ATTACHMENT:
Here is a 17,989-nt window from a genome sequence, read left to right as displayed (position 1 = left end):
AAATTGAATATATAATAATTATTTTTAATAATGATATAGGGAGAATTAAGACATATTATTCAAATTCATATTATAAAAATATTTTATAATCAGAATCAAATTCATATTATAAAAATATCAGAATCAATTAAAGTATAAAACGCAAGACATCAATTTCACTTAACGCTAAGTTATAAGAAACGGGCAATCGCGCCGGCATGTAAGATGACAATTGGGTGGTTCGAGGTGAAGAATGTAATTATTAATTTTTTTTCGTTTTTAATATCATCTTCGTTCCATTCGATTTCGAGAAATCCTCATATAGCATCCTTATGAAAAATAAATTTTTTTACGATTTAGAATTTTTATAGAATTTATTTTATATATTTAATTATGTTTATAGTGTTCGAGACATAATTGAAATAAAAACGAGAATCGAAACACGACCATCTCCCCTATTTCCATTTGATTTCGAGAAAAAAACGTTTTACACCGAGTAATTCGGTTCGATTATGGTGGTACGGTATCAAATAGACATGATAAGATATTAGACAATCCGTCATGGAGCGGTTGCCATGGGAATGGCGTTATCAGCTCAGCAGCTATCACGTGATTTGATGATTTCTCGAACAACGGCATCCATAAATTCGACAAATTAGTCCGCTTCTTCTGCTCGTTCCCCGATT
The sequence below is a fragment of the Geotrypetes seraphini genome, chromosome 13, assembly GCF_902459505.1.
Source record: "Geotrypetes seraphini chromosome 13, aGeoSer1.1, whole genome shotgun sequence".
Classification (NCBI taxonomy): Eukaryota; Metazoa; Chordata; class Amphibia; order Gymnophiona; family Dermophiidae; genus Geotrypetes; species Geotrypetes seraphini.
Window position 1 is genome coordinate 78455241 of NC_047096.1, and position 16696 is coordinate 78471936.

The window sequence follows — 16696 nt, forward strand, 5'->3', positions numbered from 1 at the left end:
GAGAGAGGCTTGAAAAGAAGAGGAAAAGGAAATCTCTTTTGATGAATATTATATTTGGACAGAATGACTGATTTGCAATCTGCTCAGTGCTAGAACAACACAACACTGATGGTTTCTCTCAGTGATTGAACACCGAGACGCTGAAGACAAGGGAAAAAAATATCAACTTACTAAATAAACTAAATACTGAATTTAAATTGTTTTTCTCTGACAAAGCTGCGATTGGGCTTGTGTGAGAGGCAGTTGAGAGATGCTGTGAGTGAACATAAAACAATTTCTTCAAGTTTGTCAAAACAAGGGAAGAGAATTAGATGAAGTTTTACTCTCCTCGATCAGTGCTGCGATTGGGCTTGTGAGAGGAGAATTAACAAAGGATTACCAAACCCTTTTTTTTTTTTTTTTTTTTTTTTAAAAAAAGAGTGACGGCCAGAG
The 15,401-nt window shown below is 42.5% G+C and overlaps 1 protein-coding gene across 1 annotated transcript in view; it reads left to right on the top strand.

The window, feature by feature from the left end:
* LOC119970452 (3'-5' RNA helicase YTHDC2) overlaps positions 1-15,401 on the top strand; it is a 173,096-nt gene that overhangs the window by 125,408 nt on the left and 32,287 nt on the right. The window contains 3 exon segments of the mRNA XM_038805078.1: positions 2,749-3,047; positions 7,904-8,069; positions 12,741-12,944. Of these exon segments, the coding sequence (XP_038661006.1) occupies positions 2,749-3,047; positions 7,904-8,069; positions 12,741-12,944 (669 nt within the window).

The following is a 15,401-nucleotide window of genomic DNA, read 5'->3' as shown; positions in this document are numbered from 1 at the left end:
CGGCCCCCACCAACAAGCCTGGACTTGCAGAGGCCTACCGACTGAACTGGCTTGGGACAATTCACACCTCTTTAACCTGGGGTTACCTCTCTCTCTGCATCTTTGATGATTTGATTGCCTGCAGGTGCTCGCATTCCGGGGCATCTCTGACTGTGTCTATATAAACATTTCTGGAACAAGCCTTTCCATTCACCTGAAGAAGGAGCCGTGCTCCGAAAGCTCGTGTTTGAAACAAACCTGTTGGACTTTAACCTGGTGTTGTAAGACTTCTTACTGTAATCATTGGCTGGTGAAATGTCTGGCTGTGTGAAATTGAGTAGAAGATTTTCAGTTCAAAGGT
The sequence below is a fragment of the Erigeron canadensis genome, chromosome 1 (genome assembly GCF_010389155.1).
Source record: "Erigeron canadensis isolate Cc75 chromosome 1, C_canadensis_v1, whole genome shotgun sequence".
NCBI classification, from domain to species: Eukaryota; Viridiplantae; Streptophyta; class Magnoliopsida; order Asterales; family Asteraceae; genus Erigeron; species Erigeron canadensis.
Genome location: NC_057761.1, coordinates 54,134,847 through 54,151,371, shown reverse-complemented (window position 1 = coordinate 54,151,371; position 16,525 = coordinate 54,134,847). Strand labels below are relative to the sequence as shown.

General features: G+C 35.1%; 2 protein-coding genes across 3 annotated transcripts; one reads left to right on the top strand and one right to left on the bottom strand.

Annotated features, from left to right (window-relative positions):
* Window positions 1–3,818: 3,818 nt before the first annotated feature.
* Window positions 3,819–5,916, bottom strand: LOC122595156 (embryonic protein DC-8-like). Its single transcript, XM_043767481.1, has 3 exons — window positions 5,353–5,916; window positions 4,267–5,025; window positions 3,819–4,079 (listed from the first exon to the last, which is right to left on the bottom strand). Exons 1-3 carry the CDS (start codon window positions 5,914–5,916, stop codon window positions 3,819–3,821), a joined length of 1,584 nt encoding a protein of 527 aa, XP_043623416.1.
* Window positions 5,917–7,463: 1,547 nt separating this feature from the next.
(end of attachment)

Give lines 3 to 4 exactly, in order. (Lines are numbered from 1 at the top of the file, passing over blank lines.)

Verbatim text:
The sequence below is a fragment of the Geotrypetes seraphini genome, chromosome 13, assembly GCF_902459505.1.
Source record: "Geotrypetes seraphini chromosome 13, aGeoSer1.1, whole genome shotgun sequence".